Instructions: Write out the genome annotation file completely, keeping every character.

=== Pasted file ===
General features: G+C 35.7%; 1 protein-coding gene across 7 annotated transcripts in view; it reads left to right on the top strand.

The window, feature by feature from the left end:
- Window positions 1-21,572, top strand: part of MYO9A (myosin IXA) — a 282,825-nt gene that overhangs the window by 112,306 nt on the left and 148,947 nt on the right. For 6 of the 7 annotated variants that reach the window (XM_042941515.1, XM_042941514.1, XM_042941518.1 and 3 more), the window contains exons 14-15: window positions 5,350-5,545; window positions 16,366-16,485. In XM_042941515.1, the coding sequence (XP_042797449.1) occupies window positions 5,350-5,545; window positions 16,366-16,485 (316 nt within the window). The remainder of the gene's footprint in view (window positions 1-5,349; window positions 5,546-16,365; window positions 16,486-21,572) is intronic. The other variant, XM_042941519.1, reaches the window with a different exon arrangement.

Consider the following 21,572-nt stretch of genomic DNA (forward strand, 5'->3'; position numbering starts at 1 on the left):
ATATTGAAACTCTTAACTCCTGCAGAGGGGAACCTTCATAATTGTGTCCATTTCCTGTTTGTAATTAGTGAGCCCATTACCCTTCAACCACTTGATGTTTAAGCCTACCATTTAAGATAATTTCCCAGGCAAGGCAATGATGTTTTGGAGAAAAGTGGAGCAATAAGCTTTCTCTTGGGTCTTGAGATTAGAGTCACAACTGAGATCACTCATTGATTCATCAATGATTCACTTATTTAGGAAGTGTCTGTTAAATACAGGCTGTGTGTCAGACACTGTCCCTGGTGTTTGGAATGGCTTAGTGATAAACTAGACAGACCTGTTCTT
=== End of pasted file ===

General features: G+C 35.7%; 1 protein-coding gene across 7 annotated transcripts in view; it reads left to right on the top strand.

The window, feature by feature from the left end:
- Window positions 1-21,572, top strand: part of MYO9A (myosin IXA) — a 282,825-nt gene that overhangs the window by 112,306 nt on the left and 148,947 nt on the right. For 6 of the 7 annotated variants that reach the window (XM_042941515.1, XM_042941514.1, XM_042941518.1 and 3 more), the window contains exons 14-15: window positions 5,350-5,545; window positions 16,366-16,485. In XM_042941515.1, the coding sequence (XP_042797449.1) occupies window positions 5,350-5,545; window positions 16,366-16,485 (316 nt within the window). The remainder of the gene's footprint in view (window positions 1-5,349; window positions 5,546-16,365; window positions 16,486-21,572) is intronic. The other variant, XM_042941519.1, reaches the window with a different exon arrangement.

Consider the following 21,572-nt stretch of genomic DNA (forward strand, 5'->3'; position numbering starts at 1 on the left):
ATATTGAAACTCTTAACTCCTGCAGAGGGGAACCTTCATAATTGTGTCCATTTCCTGTTTGTAATTAGTGAGCCCATTACCCTTCAACCACTTGATGTTTAAGCCTACCATTTAAGATAATTTCCCAGGCAAGGCAATGATGTTTTGGAGAAAAGTGGAGCAATAAGCTTTCTCTTGGGTCTTGAGATTAGAGTCACAACTGAGATCACTCATTGATTCATCAATGATTCACTTATTTAGGAAGTGTCTGTTAAATACAGGCTGTGTGTCAGACACTGTCCCTGGTGTTTGGAATGGCTTAGTGATAAACTAGACAGACCTGTTCTT